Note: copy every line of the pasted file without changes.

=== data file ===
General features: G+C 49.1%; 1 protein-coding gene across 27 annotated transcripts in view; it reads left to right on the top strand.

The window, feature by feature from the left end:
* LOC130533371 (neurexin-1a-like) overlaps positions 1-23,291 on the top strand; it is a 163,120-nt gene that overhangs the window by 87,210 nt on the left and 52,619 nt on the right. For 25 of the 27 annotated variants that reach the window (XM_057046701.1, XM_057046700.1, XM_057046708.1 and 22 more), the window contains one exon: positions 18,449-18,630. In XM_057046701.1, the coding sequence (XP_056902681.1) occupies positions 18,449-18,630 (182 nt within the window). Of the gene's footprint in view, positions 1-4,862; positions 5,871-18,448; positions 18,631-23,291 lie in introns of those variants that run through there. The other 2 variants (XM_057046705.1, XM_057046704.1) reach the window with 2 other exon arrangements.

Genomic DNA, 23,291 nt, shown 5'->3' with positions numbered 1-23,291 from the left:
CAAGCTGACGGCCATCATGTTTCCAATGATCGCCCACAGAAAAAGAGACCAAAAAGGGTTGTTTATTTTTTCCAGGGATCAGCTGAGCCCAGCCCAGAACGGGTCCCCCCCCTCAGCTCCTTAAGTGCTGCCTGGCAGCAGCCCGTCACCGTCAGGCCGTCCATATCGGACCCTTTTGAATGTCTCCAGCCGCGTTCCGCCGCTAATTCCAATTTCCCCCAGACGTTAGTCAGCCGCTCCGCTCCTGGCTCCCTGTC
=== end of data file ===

General features: G+C 49.1%; 1 protein-coding gene across 27 annotated transcripts in view; it reads left to right on the top strand.

The window, feature by feature from the left end:
* LOC130533371 (neurexin-1a-like) overlaps positions 1-23,291 on the top strand; it is a 163,120-nt gene that overhangs the window by 87,210 nt on the left and 52,619 nt on the right. For 25 of the 27 annotated variants that reach the window (XM_057046701.1, XM_057046700.1, XM_057046708.1 and 22 more), the window contains one exon: positions 18,449-18,630. In XM_057046701.1, the coding sequence (XP_056902681.1) occupies positions 18,449-18,630 (182 nt within the window). Of the gene's footprint in view, positions 1-4,862; positions 5,871-18,448; positions 18,631-23,291 lie in introns of those variants that run through there. The other 2 variants (XM_057046705.1, XM_057046704.1) reach the window with 2 other exon arrangements.

Genomic DNA, 23,291 nt, shown 5'->3' with positions numbered 1-23,291 from the left:
CAAGCTGACGGCCATCATGTTTCCAATGATCGCCCACAGAAAAAGAGACCAAAAAGGGTTGTTTATTTTTTCCAGGGATCAGCTGAGCCCAGCCCAGAACGGGTCCCCCCCCTCAGCTCCTTAAGTGCTGCCTGGCAGCAGCCCGTCACCGTCAGGCCGTCCATATCGGACCCTTTTGAATGTCTCCAGCCGCGTTCCGCCGCTAATTCCAATTTCCCCCAGACGTTAGTCAGCCGCTCCGCTCCTGGCTCCCTGTC